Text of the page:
Iditarod 2014: Buser Leads Into Nikolai


The other major event that got underway this past weekend was the 2014 Iditarod sled dog race. Run annually through the Alaskan backcountry the 1000-mile long competition pits the best mushers in the world against one another on a trail that is steeped in history and tradition.

After the ceremonial start in Anchorage on Saturday, the race officially restarted in Willow on Sunday. Since then the top racers have been burning up the trail, and now – just two days later – they are approaching the Nikolai checkpoint, which is 263 miles (423 km) into the competition.

As of this writing, the only musher to reach that point is 4-time champ Martin Buser, who clocked into Nikolai shortly after 1:00 AM local time this morning. In pursuit are Aliy Zirkle in second place and Sonny Lidner currently running in third. Nicolas Petit and Hugh Neff round out the top five, all of which are out of Rohn and chasing Buser.

Buser has taken the strategy of pushing his team early on in the hopes of building a big enough lead to help carry him through to late in the race. This has caused his challengers to up their game as well, as they try to keep pace. Buser attempted something similar last season, but came up short in the end, losing out to Mitch Seavey in Nome. The 2013 champ is currently running 9th place, while his son Dallas – also a former champ – is in 7th. Iditarod legend Jeff King is lurking on the leaderboard as always too. He is in 6th place out of Rohn.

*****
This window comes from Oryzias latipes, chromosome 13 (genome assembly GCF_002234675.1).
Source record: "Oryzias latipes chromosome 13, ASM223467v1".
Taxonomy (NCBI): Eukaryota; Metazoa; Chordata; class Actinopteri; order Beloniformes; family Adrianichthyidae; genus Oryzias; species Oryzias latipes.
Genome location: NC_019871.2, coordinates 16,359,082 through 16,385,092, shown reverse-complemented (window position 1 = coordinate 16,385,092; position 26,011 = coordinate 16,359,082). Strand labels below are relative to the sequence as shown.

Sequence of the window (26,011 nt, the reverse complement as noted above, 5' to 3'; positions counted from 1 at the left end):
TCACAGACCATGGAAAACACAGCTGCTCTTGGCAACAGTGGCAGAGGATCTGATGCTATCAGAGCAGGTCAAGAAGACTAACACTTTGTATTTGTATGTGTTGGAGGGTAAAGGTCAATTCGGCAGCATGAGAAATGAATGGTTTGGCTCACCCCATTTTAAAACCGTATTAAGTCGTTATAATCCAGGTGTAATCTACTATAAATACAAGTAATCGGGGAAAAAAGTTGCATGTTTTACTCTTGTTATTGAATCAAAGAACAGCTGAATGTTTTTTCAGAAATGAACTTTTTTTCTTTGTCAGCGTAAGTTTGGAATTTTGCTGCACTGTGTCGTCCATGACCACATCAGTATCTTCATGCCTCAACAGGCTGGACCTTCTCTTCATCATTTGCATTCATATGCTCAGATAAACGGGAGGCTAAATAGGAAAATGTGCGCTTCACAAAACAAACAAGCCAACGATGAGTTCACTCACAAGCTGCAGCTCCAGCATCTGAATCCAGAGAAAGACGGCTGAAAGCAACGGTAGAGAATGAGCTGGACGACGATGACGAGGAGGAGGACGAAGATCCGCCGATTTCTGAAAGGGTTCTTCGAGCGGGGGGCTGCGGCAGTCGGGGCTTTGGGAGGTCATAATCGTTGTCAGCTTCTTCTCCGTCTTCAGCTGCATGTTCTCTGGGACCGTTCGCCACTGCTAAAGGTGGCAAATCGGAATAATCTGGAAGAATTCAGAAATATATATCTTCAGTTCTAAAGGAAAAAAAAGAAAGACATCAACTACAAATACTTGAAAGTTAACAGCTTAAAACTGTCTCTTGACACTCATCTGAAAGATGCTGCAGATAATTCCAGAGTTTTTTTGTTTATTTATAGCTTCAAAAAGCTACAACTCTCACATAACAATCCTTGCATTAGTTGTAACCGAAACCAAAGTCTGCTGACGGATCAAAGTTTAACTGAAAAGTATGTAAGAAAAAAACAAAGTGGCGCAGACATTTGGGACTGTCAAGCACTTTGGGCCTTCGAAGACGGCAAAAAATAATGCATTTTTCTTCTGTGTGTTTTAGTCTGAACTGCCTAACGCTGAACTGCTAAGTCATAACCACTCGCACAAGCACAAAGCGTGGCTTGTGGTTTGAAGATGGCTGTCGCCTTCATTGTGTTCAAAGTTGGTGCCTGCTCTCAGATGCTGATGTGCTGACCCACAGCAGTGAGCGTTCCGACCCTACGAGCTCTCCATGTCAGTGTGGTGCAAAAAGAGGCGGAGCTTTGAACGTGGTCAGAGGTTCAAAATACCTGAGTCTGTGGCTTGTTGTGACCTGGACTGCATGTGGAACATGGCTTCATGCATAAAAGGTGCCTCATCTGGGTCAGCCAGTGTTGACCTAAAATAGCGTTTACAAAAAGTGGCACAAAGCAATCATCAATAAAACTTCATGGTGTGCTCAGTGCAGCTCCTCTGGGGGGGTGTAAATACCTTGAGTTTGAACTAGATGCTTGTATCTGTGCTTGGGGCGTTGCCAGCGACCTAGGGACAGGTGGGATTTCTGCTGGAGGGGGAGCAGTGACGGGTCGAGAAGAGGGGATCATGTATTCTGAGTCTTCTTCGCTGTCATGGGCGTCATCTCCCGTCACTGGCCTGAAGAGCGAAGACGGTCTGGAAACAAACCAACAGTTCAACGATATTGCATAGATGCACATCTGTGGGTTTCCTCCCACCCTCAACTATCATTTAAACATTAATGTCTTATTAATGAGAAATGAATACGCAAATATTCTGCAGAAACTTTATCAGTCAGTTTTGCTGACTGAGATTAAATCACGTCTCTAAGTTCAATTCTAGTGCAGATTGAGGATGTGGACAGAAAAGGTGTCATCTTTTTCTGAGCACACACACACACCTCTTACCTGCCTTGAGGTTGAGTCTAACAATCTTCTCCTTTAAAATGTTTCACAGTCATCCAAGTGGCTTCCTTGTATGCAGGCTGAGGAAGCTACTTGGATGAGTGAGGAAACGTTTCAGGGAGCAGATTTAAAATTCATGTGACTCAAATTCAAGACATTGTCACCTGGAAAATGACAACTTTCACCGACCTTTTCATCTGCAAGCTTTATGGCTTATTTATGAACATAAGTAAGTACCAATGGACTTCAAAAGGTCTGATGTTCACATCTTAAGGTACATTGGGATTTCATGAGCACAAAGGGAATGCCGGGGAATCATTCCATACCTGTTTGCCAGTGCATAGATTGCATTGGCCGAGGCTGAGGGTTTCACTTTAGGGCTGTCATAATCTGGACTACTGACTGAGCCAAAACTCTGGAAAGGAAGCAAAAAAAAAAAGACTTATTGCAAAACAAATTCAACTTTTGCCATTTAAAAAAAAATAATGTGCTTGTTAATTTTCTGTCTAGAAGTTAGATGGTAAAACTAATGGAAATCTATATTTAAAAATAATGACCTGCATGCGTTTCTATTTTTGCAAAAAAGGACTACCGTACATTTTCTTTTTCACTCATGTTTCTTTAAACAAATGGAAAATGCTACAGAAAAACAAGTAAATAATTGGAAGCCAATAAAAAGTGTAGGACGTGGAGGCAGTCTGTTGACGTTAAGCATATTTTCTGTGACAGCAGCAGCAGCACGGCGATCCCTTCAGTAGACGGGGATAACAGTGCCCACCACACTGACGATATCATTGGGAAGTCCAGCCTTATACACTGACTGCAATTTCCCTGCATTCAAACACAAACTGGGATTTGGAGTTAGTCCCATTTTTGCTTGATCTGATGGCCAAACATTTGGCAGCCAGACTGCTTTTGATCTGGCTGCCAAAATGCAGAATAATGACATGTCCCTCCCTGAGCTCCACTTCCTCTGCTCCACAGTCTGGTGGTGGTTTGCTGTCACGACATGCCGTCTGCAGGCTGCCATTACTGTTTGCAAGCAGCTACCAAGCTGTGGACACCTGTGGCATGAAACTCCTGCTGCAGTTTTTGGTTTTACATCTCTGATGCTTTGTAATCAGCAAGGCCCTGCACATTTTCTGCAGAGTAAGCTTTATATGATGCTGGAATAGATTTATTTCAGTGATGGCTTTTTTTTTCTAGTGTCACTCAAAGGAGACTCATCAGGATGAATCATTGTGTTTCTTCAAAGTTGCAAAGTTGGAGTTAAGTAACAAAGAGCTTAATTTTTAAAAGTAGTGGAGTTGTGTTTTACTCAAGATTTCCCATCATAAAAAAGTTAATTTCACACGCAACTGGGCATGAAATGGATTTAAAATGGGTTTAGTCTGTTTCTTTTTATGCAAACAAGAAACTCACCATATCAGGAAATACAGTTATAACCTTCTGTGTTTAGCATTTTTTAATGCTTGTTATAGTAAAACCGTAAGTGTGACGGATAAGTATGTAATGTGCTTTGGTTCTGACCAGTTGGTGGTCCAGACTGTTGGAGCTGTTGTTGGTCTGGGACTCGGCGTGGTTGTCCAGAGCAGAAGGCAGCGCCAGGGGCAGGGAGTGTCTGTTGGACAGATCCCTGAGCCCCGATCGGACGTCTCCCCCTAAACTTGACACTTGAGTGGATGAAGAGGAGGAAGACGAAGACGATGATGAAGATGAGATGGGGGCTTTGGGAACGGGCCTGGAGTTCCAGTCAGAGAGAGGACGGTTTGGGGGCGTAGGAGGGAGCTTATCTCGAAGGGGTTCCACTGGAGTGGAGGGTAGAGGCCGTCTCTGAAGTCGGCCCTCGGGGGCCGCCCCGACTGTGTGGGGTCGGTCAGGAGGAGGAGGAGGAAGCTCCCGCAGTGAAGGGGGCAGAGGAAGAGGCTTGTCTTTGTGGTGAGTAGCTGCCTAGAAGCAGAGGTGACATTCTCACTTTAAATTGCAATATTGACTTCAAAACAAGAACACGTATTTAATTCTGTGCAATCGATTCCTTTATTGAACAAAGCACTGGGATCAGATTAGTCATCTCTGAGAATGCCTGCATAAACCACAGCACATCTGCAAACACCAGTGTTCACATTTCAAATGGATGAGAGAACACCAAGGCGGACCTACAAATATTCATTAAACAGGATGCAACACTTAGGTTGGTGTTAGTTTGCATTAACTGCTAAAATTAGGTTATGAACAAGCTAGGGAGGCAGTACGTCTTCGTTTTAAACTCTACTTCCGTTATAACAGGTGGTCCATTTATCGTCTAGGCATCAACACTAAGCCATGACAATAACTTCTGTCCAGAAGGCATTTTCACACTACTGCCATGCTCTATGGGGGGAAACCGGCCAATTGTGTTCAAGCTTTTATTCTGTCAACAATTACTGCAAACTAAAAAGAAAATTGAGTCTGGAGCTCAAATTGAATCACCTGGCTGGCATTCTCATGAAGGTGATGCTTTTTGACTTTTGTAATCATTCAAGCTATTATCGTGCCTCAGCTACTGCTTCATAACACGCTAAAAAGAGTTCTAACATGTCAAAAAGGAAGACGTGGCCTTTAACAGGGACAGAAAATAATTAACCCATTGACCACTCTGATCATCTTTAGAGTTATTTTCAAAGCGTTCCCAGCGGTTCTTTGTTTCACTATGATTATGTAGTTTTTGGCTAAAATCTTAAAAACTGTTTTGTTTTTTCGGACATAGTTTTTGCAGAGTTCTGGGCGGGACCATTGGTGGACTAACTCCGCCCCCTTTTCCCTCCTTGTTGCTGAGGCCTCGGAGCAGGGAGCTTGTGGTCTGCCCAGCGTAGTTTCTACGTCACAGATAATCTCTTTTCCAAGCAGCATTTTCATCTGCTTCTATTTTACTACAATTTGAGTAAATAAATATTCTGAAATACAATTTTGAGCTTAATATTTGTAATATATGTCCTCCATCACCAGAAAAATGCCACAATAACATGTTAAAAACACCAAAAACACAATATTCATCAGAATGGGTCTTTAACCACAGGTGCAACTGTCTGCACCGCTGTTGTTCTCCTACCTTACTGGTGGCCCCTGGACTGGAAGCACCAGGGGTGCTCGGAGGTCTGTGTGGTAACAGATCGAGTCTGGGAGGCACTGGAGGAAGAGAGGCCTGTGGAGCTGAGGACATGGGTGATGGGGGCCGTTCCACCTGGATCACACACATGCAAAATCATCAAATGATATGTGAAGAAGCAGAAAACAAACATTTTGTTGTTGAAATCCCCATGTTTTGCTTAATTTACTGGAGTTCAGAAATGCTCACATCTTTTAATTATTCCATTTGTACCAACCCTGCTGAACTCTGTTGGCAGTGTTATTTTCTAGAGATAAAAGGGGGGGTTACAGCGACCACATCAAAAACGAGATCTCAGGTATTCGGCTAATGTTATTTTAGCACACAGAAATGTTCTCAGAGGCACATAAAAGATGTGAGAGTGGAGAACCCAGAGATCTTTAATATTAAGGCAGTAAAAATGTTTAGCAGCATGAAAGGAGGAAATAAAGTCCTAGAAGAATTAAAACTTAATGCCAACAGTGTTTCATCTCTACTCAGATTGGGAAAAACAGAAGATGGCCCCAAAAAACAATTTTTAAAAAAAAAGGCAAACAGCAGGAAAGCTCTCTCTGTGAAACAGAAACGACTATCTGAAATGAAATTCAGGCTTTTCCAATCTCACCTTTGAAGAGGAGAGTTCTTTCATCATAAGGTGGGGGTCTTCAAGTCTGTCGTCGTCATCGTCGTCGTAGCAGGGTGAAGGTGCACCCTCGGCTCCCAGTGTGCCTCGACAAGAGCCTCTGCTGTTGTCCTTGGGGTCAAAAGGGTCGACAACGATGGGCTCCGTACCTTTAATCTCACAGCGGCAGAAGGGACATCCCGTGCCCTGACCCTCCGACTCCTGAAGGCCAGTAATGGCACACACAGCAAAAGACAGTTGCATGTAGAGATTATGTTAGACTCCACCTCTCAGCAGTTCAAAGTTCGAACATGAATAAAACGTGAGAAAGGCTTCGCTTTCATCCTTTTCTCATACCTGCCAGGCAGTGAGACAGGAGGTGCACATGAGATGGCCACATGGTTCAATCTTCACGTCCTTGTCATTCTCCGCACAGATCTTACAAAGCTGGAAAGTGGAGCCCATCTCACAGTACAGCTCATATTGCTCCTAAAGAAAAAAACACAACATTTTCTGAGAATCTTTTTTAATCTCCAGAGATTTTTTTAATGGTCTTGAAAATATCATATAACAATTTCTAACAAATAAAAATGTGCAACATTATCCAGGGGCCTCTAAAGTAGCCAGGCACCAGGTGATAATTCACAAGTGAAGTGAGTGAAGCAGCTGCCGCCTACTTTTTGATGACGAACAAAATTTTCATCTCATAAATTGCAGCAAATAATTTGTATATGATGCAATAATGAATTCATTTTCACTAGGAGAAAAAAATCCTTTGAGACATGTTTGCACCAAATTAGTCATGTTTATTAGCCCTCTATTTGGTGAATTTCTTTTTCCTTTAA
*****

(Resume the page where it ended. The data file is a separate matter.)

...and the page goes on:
There is still plenty of racing to go in the Idtarod, so it is too early to say just who will be the front runner as the teams turn towards Nome. But there are a lot of very experienced mushers at the top right of the leader board right now, and it shaping up to be an exciting race. For his part, Buser says he has one of his best dog teams ever, which is saying something. Will they be enough to get him to Nome in front of the competition? The next few days will tell.

Kraig Becker

3 thoughts on “Iditarod 2014: Buser Leads Into Nikolai”

  1. The Iditarod kills dogs just about every year; the total known is 143. Dog deaths average about three per race. Six dogs died in 2009.

    About half the dogs do not finish the race. The dogs are dropped due to injury, illness, exhaustion, or not wanting to continue. No musher finishes with all 16 of their dogs and some finish with only 7 dogs. As of 3/4/14, (day 3) at 11:05 AM about 106 dogs have been dropped so far, out of the 1104 who started.

    It is cruel to have such a long, (the distance from Maine to Florida) treacherous, unnecessary race when over half the dogs cannot finish, at the proven risk of injury, exhaustion, or death.

    When the dogs are not racing or training they are each kept on a short chain, attached to their small enclosure, in mud or snow (as the weather dictates) not able to play or interact with their kennel mates. This is considered inhumane and illegal in many communities. Some mushers have up to 200 dogs in their kennels.

  2. It's a fact that the SDAC "Likes" PETA on their Facebook page. It's a fact that the SDAC doesn't like the Iditarod. It's a fact that the death rate (now dramatically declining) for Iditarod sled dogs is around .3%, not much different than the husky population at large for the same period of time. It's a fact that PETA killed 82% of the dogs that came into their headquarters building for care. It's a fact that in a single year, in a single location, PETA killed 459 more dogs than have died in 42 years of Iditarod racing.

    These are not the half-truths that Ms. Glickman presents as "Truth" and "Fact" on her website. This is the whole unvarnished truth of the Sled Dog Action Coalition and

    More here;

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